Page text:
During the onset of the health crisis, there were a lot questions about whether self-storage facilities could stay open during shelter-in-place orders. This reinforced the need for your rental agreement to address situations in which tenants can be denied facility access. Accordingly, your lease should contain a provision that tenants can be refused entry if there’s a local, state or national emergency, or severe weather. It should also state that the facility operator isn’t liable for denial of access in these situations.
Many states now allow self-storage lien notices to be sent by email. It’s important to follow state laws and ensure your rental agreement contains a provision in which the tenant consents to receiving notices via email.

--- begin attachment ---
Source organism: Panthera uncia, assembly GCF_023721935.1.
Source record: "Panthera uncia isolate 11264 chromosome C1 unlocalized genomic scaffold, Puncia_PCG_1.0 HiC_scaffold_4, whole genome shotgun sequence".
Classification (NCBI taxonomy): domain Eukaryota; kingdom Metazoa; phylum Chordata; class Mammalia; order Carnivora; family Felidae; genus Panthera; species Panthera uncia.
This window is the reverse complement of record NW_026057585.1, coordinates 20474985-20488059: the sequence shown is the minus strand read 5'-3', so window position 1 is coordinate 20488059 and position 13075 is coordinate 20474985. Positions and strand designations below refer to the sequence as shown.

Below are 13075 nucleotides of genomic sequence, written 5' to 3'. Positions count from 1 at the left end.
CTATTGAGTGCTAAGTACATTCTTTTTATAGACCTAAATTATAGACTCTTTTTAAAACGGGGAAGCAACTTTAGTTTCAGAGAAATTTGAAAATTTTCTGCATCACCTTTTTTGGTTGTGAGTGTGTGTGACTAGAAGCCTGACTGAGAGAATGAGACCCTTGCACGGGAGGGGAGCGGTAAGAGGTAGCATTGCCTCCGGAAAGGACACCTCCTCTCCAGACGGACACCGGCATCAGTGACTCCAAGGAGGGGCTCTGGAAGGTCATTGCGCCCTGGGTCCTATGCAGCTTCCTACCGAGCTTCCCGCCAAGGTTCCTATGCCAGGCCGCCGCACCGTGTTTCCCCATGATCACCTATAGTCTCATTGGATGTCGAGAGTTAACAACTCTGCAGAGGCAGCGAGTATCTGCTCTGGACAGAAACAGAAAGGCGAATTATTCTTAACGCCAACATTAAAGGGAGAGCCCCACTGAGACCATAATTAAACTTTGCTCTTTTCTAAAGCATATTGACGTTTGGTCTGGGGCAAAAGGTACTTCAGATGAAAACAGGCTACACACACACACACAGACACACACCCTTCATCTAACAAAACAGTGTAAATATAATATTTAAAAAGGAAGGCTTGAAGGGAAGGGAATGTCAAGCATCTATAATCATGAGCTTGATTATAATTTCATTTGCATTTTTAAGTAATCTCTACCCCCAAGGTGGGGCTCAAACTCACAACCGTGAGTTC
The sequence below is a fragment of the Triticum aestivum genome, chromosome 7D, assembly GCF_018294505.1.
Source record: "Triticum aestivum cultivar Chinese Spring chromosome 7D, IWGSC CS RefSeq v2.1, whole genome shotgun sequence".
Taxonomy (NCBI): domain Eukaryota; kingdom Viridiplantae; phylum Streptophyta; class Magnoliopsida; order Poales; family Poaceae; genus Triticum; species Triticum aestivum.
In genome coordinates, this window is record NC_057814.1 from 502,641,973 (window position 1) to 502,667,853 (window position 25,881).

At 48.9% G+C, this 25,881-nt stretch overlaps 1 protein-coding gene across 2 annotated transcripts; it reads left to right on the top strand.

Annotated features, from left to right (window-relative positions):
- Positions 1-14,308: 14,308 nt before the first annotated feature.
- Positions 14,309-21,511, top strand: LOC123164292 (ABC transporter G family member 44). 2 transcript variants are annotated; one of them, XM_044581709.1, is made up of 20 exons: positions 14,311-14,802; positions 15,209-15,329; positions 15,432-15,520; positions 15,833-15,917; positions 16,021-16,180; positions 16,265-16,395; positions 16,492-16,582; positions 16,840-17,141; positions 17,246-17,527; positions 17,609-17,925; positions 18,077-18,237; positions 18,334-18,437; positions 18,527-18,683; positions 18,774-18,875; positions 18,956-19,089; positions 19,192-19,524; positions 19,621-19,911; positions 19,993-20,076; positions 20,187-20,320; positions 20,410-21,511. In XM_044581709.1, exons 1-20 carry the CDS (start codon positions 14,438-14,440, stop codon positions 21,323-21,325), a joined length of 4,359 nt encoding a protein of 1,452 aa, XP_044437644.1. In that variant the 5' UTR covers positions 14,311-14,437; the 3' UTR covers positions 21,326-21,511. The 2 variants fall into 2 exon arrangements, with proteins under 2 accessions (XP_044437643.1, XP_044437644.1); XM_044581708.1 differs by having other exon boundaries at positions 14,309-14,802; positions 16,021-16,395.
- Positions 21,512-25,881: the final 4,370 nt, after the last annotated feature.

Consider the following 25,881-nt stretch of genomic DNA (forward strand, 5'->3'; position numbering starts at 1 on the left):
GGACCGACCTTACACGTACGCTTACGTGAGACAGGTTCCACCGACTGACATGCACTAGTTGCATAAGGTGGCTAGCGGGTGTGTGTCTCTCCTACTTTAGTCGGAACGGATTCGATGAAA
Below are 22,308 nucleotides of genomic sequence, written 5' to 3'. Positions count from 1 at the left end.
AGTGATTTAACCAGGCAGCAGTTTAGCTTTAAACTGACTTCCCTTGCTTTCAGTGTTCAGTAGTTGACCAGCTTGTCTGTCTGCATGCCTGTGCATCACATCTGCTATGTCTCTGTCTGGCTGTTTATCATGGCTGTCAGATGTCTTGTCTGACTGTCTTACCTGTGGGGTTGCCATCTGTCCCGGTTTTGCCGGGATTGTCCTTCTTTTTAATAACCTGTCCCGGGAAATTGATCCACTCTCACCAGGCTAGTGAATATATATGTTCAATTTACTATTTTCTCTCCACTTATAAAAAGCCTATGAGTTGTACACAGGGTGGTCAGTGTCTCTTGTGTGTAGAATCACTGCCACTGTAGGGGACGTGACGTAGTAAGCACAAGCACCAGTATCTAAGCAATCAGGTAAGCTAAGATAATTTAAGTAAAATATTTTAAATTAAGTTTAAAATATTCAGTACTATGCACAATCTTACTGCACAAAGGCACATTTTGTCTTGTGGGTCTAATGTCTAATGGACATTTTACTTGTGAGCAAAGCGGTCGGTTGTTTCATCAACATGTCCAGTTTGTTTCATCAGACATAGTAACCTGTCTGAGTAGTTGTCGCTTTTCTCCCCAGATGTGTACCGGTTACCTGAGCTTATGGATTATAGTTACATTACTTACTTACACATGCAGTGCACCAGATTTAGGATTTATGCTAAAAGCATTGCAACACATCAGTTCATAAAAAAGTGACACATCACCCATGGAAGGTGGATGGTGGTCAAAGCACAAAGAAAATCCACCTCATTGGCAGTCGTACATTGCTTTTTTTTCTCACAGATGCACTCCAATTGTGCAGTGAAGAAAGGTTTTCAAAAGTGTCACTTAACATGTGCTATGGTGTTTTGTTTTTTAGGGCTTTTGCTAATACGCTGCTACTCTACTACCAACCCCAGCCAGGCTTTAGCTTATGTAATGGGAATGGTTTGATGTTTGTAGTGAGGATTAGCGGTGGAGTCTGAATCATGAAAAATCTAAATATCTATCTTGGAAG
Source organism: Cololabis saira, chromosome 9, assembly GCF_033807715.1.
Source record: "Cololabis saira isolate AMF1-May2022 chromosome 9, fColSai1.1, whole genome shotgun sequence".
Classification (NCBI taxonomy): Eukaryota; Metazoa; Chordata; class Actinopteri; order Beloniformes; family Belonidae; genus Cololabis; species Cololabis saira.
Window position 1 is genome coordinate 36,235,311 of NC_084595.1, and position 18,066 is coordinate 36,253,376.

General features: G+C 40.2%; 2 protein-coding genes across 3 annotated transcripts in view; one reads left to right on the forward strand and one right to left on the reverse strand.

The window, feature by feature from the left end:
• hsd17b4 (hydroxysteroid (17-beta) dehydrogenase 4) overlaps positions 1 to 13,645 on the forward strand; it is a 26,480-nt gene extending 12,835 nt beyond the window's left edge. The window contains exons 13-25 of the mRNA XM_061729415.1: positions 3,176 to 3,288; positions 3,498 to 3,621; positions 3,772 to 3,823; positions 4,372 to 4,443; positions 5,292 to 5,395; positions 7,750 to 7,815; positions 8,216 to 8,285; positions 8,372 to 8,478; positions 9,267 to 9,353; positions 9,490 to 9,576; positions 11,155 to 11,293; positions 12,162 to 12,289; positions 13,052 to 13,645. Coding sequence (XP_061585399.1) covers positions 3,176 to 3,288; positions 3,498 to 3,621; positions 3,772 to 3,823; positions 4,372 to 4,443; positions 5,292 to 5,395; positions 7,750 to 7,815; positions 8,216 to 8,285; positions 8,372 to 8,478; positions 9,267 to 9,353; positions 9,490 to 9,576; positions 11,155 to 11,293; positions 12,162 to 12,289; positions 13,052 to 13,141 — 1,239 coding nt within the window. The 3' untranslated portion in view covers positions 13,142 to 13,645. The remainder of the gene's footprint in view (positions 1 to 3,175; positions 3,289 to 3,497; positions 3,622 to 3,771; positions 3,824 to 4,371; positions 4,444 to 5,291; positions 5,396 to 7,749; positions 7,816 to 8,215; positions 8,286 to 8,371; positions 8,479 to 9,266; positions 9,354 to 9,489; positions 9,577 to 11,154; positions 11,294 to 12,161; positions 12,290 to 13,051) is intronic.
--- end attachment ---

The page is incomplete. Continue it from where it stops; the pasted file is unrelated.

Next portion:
Additionally, more operators want to text their customers. While texting lien notices is only allowed in West Virginia, you may be able to text account statements and facility information. Just bear in mind that text messages to tenants are governed by federal law through the Telephone Consumer Protection Act, which has multiple requirements. You must get written consent from tenants before sending any texts. You must also notify them that they can opt out at any time, and that consent to receive texts isn’t required as a condition of rental.
The past year has shown us that the ability to communicate with tenants electronically is especially important when emergencies occur and you need to get information to them quickly. But if you wish to email and text tenants, make sure your rental agreement contains the correct language to comply with applicable laws.
Another issue popping up more frequently relates to the security of the self-storage tenant and his stored property. Your rental agreement should clearly state that neither the owner nor any employees have made any representations as to the safety of property or persons at the facility, and you aren’t required to provide any security to the tenant or the stored belongings.